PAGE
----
A New York Times op-ed today by Tyler Cowen argues that whether a health reform bill passes or not, whether health care is public or private, we face more managed care. The medical cost trend is unsustainable, and therefore the system will need to say no to more service requests, essentially rationing care. Managed care to Mr. Cowen means managing the over-use of services.
While this may be true for Medicare because it does little to address over-utilization, many commercial health plans actively manage the way services are used and do not view over-use as a key factor in the trend problem. Far more important is the insistence of purchasers and consumers on products that include every hospital and physician, the result of which has been a relentless increase in the price, not necessarily the use, of services.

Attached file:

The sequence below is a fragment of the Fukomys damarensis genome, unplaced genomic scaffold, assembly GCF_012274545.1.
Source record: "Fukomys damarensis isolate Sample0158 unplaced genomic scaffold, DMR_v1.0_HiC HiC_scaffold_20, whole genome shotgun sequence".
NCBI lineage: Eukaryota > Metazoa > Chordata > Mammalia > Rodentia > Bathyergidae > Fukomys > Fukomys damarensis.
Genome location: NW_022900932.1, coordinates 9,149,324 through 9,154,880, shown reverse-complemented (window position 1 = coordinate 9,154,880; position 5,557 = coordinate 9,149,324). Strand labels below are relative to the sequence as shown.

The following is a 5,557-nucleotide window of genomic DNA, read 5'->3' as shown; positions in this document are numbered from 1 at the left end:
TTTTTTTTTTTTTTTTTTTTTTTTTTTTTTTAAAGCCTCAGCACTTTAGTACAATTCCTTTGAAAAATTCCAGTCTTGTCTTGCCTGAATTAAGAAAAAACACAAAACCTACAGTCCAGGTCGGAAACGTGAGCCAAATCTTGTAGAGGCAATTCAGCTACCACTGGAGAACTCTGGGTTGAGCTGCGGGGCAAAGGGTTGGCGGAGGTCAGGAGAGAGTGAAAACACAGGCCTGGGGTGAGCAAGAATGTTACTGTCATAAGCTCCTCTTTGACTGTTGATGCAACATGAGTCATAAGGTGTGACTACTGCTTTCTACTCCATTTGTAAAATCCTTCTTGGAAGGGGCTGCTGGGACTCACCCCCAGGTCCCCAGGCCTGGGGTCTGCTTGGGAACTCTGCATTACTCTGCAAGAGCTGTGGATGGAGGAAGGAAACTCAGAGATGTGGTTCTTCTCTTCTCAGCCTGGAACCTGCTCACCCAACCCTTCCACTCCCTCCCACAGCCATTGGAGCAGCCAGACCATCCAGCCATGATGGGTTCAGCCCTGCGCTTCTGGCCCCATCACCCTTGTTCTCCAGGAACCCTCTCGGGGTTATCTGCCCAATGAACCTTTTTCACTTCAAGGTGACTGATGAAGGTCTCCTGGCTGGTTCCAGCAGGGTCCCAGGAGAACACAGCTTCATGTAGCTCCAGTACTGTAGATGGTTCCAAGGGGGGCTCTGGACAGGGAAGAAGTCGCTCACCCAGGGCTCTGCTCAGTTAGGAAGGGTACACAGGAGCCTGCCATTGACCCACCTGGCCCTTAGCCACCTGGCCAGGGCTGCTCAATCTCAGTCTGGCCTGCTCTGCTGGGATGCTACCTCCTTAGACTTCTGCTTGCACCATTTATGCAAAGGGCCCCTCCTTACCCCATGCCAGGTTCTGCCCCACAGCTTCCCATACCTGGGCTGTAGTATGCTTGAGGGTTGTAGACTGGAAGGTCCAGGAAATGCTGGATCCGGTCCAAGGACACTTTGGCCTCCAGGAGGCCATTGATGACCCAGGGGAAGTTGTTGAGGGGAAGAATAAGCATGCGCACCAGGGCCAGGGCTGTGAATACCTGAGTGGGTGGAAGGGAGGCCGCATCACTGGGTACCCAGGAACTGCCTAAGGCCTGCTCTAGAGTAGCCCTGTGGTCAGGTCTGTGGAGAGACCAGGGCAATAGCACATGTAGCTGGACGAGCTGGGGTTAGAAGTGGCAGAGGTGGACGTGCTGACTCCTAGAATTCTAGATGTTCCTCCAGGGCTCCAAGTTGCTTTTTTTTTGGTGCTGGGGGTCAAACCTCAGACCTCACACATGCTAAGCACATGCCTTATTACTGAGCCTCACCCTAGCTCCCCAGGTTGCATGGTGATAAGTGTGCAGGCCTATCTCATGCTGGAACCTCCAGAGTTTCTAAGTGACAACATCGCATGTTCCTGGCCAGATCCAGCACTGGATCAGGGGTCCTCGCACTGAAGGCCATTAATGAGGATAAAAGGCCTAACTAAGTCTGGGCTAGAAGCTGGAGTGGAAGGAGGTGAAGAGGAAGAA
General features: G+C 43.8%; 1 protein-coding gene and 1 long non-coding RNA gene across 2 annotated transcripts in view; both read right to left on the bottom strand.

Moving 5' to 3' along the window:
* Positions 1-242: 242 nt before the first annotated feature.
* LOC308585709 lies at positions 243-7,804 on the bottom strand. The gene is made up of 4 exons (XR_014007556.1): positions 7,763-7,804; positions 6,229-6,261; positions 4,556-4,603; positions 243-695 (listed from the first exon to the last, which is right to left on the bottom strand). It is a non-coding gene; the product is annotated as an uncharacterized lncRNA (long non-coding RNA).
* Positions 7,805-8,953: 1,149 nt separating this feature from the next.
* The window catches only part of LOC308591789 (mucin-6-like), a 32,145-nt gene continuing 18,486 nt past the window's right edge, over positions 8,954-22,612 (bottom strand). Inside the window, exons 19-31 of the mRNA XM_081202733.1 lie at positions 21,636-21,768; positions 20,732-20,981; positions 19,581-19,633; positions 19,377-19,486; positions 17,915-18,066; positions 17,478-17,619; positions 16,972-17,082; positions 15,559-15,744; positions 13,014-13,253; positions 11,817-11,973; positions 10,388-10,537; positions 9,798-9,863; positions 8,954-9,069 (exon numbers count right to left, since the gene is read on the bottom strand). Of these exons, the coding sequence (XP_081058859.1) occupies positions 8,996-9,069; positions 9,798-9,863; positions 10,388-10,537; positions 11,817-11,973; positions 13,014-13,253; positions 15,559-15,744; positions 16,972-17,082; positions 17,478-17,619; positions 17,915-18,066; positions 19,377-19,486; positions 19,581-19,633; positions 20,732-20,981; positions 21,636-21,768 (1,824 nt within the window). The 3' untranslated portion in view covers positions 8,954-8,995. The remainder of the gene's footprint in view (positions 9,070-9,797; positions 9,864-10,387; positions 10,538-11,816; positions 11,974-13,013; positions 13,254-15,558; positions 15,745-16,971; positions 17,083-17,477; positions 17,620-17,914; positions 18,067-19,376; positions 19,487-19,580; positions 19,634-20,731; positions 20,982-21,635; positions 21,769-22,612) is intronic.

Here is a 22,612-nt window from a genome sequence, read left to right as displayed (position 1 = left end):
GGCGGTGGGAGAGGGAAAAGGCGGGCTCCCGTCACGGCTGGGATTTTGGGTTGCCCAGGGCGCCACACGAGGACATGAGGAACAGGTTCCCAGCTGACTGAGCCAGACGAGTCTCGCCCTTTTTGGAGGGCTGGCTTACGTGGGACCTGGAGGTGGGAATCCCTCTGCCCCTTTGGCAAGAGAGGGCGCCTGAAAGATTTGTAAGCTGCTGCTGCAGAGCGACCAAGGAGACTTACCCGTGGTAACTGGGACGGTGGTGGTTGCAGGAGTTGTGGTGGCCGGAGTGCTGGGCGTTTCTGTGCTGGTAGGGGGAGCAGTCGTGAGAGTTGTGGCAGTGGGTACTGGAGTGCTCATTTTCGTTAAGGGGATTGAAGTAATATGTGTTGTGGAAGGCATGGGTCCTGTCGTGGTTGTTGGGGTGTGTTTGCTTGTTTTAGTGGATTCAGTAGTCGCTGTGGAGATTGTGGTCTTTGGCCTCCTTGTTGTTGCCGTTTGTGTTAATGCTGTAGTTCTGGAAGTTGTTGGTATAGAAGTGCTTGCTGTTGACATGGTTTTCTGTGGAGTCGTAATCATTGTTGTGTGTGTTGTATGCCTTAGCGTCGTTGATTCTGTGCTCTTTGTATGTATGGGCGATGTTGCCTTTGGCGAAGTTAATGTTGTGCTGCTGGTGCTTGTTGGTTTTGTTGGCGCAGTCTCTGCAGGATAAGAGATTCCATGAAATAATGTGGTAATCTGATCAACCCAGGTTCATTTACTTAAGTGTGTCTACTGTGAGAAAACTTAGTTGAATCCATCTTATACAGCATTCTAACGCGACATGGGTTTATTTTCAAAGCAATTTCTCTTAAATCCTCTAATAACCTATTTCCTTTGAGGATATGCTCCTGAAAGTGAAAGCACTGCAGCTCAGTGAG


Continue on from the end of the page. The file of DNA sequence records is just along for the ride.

Why? Consider: When limited hospital and physician networks were tolerated by buyers, a health plan could negotiate a reasonable price with even the largest, heavily branded hospital or physician group because it was understood that the plan might be able to live without them. Now the same hospitals and physician groups understand that the health plan cannot live without them or lose customers to a competitor. This realization alone is enough to unbalance negotiations, overly strengthen already strong brands, hasten provider market consolidation, and raise prices.
In addition to more managed care in our future we should expect efforts to control the unit price of services. These may take the form of a renewed willingness on the part of employers and individuals to live with limited provider networks, more aggressive enforcement of anti-trust laws, and/or government rate regulation